< or =0.10
0.11-0.12 (indeterminate)
Interpretation
​Patients with chronic alcoholism may develop abnormally glycosylated transferrin isoforms (ie, carbohydrate deficient transferring: CDT >0.12). CDT results from 0.11 to 0.12 are considered indeterminate.
 
Patients with liver disease due to genetic or nongenetic causes may also have abnormal results.
Outreach CPTs
CPT Modifier
(if needed)
Quantity Description Comments
82373​
Synonyms/Keywords

​CDT (Carbohydrate Deficient Transferrin), Transferrin for Carbohydrate Deficient Transferrin (CDT), Transferrin Isoforms

Ordering Applications
Ordering Application Description
If the ordering application you are looking for is not listed, contact your local laboratory for assistance.
Specimen Requirements
Fasting Required Specimen Type Preferred Container/Tube Acceptable Container/Tube Specimen Volume Specimen Minimum Volume
(allows for 1 repeat)
Pediatric Minimum Volume
(no repeat)
No​ ​Serum ​Red Top Tube (RTT) ​Serum Separator Tube (SST) ​0.5 mL ​0.1 mL
Collection Processing
​1. Patient's age is required. Reason for referral is required if patient is <21 years old.
2. This test is for evaluation of alcohol abuse. If the ordering physician is looking for congenital disorders of glycosylation, order CDG / Carbohydrate Deficient Transferrin for Congenital Disorders of Glycosylation, Serum.
Specimen Stability Information
Specimen Type Temperature Time
​Serum ​ ​ ​Frozen (preferred) ​45 days
​Refrigerate ​28 days
​Ambient ​7 days
Interference

​This assay has not been fully validated for the investigation of alcoholism.

Carbohydrate deficient transferrin (CDT) testing alone is not recommended for general screening for alcoholism. Analysis of more than 1 biomarker is recommended to avoid misinterpretation of results.

The abnormal transferrin isoform pattern in patients with chronic alcoholism is similar to that observed in congenital disorders of glycosylation (CDGs). However, unlike most patients with CDG, the relative amount of monoglycosylated transferrin is much lower. Other conditions such as hereditary fructose intolerance, galactosemia, and liver disease may result in increased levels of CDT. In addition, preanalytic variables such as bacterial contamination may cause falsely elevated CDT values. Several factors may cause variability in CDT analysis, including: ethnicity, gender, pregnancy, body mass index, smoking, blood pressure, iron metabolism, drug interactions, chronic medical illness.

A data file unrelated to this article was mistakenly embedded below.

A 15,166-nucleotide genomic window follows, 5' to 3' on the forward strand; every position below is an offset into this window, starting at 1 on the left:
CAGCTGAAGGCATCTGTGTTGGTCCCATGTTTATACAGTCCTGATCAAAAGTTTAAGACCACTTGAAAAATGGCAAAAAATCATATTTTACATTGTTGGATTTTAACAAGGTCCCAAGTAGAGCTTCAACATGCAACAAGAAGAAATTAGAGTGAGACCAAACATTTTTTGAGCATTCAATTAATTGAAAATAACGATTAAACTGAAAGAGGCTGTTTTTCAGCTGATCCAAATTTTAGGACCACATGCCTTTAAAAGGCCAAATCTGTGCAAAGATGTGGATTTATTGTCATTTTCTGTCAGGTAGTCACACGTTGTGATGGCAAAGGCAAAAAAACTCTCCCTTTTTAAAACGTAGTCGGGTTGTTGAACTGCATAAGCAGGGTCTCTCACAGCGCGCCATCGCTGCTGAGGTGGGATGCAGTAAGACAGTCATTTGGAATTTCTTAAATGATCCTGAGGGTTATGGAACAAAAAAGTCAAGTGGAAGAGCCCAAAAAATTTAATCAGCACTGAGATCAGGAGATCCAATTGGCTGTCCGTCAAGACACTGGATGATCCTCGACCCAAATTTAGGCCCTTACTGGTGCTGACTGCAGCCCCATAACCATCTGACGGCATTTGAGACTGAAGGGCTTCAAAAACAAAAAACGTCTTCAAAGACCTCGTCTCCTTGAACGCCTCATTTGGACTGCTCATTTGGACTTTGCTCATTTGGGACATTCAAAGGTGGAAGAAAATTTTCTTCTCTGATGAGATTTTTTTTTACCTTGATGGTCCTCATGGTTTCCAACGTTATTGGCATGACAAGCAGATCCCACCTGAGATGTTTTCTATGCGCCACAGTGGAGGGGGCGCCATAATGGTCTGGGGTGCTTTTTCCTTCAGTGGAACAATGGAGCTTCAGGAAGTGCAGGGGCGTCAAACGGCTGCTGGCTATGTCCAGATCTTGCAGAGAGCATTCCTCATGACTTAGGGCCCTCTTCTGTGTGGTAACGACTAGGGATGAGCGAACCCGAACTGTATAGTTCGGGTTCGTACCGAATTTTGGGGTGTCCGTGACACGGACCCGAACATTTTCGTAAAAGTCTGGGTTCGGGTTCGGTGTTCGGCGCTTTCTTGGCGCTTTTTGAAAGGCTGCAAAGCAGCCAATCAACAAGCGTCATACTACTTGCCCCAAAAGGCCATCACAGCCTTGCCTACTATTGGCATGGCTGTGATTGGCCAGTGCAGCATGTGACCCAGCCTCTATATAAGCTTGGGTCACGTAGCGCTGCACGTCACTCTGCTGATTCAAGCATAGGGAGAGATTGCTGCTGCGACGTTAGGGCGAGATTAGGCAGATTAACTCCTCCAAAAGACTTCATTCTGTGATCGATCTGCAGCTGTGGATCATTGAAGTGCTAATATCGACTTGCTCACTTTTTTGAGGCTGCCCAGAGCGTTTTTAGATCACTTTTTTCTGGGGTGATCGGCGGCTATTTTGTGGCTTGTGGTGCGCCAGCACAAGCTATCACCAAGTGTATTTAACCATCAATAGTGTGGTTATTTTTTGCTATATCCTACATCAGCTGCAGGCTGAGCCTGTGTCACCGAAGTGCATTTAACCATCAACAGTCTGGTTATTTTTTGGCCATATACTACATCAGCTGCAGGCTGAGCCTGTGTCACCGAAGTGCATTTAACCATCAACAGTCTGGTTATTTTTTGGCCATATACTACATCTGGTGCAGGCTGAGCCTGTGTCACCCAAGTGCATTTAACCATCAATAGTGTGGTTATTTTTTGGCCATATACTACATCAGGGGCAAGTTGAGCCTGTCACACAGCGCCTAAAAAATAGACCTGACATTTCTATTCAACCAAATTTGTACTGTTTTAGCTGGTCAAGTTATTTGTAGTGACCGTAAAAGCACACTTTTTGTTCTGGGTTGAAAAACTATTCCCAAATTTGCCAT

Useful For

An indicator of chronic alcohol abuse

This test is not appropriate for screening patients for congenital disorders of glycosylation.

Highlights:

Patients with chronic alcoholism demonstrate increased levels of carbohydrate deficient transferrin over the amount of normally glycosylated tetrasialotransferrin.

Reference Range Information
< or =0.10
0.11-0.12 (indeterminate)
Interpretation
​Patients with chronic alcoholism may develop abnormally glycosylated transferrin isoforms (ie, carbohydrate deficient transferring: CDT >0.12). CDT results from 0.11 to 0.12 are considered indeterminate.
 
Patients with liver disease due to genetic or nongenetic causes may also have abnormal results.
For more information visit:
Performing Laboratory Information
Performing Location Day(s) Test Performed Report Available Methodology/Instrumentation
Mayo Clinic Laboratories​ ​Wednesday ​7 to 10 days Affinity Chromatography/Mass Spectrometry (MS)
Reference Lab
For billing questions, see Contacts
Outreach CPTs
CPT Modifier
(if needed)
Quantity Description Comments
82373​
For most current information refer to the Marshfield Laboratory online reference manual.